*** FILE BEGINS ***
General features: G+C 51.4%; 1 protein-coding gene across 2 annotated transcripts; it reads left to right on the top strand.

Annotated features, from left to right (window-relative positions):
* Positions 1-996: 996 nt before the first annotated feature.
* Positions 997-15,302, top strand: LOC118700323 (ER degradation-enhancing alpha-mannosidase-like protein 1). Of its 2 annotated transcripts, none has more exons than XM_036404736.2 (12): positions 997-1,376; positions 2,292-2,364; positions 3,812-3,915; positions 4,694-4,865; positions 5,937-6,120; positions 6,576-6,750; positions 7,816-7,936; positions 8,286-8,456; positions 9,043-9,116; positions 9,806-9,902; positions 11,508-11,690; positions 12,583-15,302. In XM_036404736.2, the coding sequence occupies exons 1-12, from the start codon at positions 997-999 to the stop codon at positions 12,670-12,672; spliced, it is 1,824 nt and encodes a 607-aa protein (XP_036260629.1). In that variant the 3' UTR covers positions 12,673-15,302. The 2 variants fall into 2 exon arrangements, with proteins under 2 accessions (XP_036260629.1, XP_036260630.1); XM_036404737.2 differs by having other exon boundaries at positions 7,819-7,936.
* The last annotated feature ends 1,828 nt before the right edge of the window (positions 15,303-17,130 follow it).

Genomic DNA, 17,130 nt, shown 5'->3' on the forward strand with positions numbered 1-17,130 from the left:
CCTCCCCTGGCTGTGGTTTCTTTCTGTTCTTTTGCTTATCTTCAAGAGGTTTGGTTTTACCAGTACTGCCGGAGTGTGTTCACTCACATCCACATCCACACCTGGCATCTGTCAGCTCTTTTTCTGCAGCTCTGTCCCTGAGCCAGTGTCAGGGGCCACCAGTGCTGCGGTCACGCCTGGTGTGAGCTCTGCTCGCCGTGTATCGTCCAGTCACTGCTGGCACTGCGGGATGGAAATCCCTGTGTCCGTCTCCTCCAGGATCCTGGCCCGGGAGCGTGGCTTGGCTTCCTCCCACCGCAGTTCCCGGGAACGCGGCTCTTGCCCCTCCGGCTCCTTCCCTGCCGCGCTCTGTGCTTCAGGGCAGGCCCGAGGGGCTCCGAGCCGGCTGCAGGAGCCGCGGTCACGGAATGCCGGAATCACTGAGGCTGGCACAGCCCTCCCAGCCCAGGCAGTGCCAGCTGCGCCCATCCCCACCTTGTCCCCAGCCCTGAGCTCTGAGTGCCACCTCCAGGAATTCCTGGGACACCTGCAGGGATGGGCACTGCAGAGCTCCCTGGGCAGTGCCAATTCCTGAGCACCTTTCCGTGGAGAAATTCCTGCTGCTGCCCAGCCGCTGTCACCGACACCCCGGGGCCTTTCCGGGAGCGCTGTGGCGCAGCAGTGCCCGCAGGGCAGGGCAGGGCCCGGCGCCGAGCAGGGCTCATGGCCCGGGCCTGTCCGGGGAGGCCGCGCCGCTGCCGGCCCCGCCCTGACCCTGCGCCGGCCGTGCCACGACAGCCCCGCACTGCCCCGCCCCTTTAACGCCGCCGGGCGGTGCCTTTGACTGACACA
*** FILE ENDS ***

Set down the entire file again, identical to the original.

General features: G+C 51.4%; 1 protein-coding gene across 2 annotated transcripts; it reads left to right on the top strand.

Annotated features, from left to right (window-relative positions):
* Positions 1-996: 996 nt before the first annotated feature.
* Positions 997-15,302, top strand: LOC118700323 (ER degradation-enhancing alpha-mannosidase-like protein 1). Of its 2 annotated transcripts, none has more exons than XM_036404736.2 (12): positions 997-1,376; positions 2,292-2,364; positions 3,812-3,915; positions 4,694-4,865; positions 5,937-6,120; positions 6,576-6,750; positions 7,816-7,936; positions 8,286-8,456; positions 9,043-9,116; positions 9,806-9,902; positions 11,508-11,690; positions 12,583-15,302. In XM_036404736.2, the coding sequence occupies exons 1-12, from the start codon at positions 997-999 to the stop codon at positions 12,670-12,672; spliced, it is 1,824 nt and encodes a 607-aa protein (XP_036260629.1). In that variant the 3' UTR covers positions 12,673-15,302. The 2 variants fall into 2 exon arrangements, with proteins under 2 accessions (XP_036260629.1, XP_036260630.1); XM_036404737.2 differs by having other exon boundaries at positions 7,819-7,936.
* The last annotated feature ends 1,828 nt before the right edge of the window (positions 15,303-17,130 follow it).

Genomic DNA, 17,130 nt, shown 5'->3' on the forward strand with positions numbered 1-17,130 from the left:
CCTCCCCTGGCTGTGGTTTCTTTCTGTTCTTTTGCTTATCTTCAAGAGGTTTGGTTTTACCAGTACTGCCGGAGTGTGTTCACTCACATCCACATCCACACCTGGCATCTGTCAGCTCTTTTTCTGCAGCTCTGTCCCTGAGCCAGTGTCAGGGGCCACCAGTGCTGCGGTCACGCCTGGTGTGAGCTCTGCTCGCCGTGTATCGTCCAGTCACTGCTGGCACTGCGGGATGGAAATCCCTGTGTCCGTCTCCTCCAGGATCCTGGCCCGGGAGCGTGGCTTGGCTTCCTCCCACCGCAGTTCCCGGGAACGCGGCTCTTGCCCCTCCGGCTCCTTCCCTGCCGCGCTCTGTGCTTCAGGGCAGGCCCGAGGGGCTCCGAGCCGGCTGCAGGAGCCGCGGTCACGGAATGCCGGAATCACTGAGGCTGGCACAGCCCTCCCAGCCCAGGCAGTGCCAGCTGCGCCCATCCCCACCTTGTCCCCAGCCCTGAGCTCTGAGTGCCACCTCCAGGAATTCCTGGGACACCTGCAGGGATGGGCACTGCAGAGCTCCCTGGGCAGTGCCAATTCCTGAGCACCTTTCCGTGGAGAAATTCCTGCTGCTGCCCAGCCGCTGTCACCGACACCCCGGGGCCTTTCCGGGAGCGCTGTGGCGCAGCAGTGCCCGCAGGGCAGGGCAGGGCCCGGCGCCGAGCAGGGCTCATGGCCCGGGCCTGTCCGGGGAGGCCGCGCCGCTGCCGGCCCCGCCCTGACCCTGCGCCGGCCGTGCCACGACAGCCCCGCACTGCCCCGCCCCTTTAACGCCGCCGGGCGGTGCCTTTGACTGACACA